Kai-Krauses-remarkable-true size of africa430The center of the Internet has moved South. Carter Horney of Forward Concepts has just published a Global 4G analysis with a detailed geographical breakdown. His projection for 2018 is 315M smartphone Internet users in India and 317M Africans connected. The U.S. population is 315M, some of them under 4 years old and not connecting to the net. His estimate is close to the 300M in 2017 I projected with Cisco's help http://bit.ly/Africa300M last year. 

These estimates are very rough but the trend is clear. Both India and Africa have over a billion people. $50 smartphones are affordable to hundreds of millions more than are connected today. Carlos Slim told me two years ago that $50 smartphones will connect two billion more people. He's proving right. 

In China, the U.S. or most countries in Europe, you can ask 3 or 4 big telcos and get a reasonable approximation. That's impossible in India or Africa. Many phones have two SIMs as people switch between carriers for cheaper rates. The carriers to impress investors use optimistic estimates, carrying on the books "subscribers" who had left months before for a competitor. There are 54 countries in Africa, some with good statistics and some without. Last year, I saw estimates from reputable sources of the total phones in Africa as low as 300-400M and as high as 700M. What is clear is that growth is remarkable, one of the great communications stories of our day.  

Forward Concepts under Will Strauss has earned my respect. I'm comfortable using their estimates, especially because they are compatible with other sources including Cisco. Horney writes: 

"The smartphone growth in Africa has accelerated from  1.2 mn in 2008 to 99.4 mn in 2014, initially driven by the  wealthier  post-paid South Africa population.The growth forward is in emerging markets such as Nigeria and Kenya. 

In India the cumulative installed base of Smartphones (2G, 3G and 6 mn 4G), without retirements,  grew from 6.5M in 2008 to 145M in 2014 with 55M 3G data subscribers. In 2014  80.1 million smartphones were shipped with  about one-half signing up for a data service.  We estimate there will be 346 million smartphone owners in 2016 with 178 million using the internet services. We estimate there will be  315 million 3G subscribers by 2018 with an installed base of smartphone owners at 443 million." 

Without many copper lines, Africa needs as much capacity as possible on wireless. Rwanda has more advanced spectrum policy than the U.S. or Europe. Many of the African regulators have advanced technical degrees, unlike the Americans.

Exciting events. 


After I wrote that, I discovered an Ovum estimate that is much higher. Ovum is reputable but I'm more comfortable with the lower estimate above. Primary data is often lacking. Here's what Ovum writes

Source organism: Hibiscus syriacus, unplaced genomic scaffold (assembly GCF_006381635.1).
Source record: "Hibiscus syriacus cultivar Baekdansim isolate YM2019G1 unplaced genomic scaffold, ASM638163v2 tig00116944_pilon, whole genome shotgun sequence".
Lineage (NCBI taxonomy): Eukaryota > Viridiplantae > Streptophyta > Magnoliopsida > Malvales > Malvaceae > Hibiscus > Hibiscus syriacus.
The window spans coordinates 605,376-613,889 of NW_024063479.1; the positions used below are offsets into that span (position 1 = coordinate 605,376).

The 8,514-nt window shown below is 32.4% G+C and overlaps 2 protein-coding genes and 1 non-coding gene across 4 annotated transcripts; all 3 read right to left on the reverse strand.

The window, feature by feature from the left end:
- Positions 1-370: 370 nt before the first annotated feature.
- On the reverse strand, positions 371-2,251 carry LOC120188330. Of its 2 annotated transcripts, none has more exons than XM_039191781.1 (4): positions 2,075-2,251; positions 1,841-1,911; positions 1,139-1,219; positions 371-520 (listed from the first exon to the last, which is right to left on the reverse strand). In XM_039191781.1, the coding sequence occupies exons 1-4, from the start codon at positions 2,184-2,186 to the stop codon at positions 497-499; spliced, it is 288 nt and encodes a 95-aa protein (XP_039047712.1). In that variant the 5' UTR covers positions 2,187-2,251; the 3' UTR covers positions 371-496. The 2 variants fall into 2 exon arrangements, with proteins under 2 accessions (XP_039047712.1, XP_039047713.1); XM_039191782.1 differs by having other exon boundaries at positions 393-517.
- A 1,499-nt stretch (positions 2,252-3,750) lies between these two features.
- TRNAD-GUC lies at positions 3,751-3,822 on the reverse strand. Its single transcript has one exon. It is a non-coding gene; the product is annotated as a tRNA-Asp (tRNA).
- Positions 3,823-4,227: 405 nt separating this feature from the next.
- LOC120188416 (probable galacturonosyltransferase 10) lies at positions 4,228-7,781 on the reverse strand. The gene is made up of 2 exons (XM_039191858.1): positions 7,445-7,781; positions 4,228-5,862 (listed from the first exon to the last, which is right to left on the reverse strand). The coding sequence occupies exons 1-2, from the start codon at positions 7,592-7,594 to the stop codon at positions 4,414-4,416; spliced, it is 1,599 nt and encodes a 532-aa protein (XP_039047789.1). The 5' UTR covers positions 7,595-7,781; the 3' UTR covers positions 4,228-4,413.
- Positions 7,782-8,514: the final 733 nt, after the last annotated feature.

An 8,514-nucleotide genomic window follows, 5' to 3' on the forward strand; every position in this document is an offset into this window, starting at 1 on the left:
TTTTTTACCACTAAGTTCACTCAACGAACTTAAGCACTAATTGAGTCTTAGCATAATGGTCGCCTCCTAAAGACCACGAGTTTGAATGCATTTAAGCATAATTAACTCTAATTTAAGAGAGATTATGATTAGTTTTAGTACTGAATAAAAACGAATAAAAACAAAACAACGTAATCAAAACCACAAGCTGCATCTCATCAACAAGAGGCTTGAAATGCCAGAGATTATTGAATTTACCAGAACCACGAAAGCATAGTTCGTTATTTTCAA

Africa will have one billion mobile broadband subscriptions by 2020


South Africa leads sub-Saharan Africa’s digital media opportunity rankings

 The number of mobile broadband connections in Africa will reach one billion in 2020, up from 147 million at the end of 2014, according to new forecasts* by Ovum (see Figure). The rapid growth of mobile broadband in Africa over the next few years will be driven by factors such as the ongoing rollout of 3G W-CDMA and 4G LTE networks on the continent and the increasing affordability of smartphones and other data devices.

As a result, mobile broadband will account for an increasingly substantial share of the overall mobile market in Africa. Mobile broadband accounted for just 17% of the 884 million total mobile subscriptions in Africa at end-2014, but mobile broadband is forecasted to account for 76% of the total of 1.32 billion mobile subscriptions in Africa at end-2020. The number of total mobile subscriptions in Africa is expected to cross the one billion mark during 2016.

Africa’s fixed-broadband market is also set to grow strongly, albeit from a low base, as operators on the continent step up their deployments of wireless and fiber networks for home and business broadband. The number of FTTH/B subscriptions in Africa will rise from about 166,000 at end-2014 to 1.2 million at end-2020, forecasts Ovum.

“Although the pace of growth in overall connection numbers in Africa has slowed and the regional industry is facing some headwinds from rising competition and weaker economic conditions, there are substantial growth opportunities on the continent in data connectivity as well as in digital services that are based on those data connections,” said Matthew Reed, Practice Leader for Middle East & Africa at Ovum.

As African operators look to develop digital services, the Digital Media Opportunity Index: Sub-Saharan Africa, a new research tool published by Ovum, reveals that South Africa has the most favourable market among the 20 countries surveyed for digital media content such as apps, digital music, digital publishing, OTT video, and video gaming.

South Africa ranks highest on the Index with a score of 4.35 out of 5. South Africa is followed in the digital media opportunity rankings by Angola, Kenya, Nigeria, and Ghana.

“The South African market is among the most advanced on the continent, so it is to be expected that it leads in potential for digital media services. Nevertheless, the Index shows that there are digital media opportunities across the continent,” commented Reed.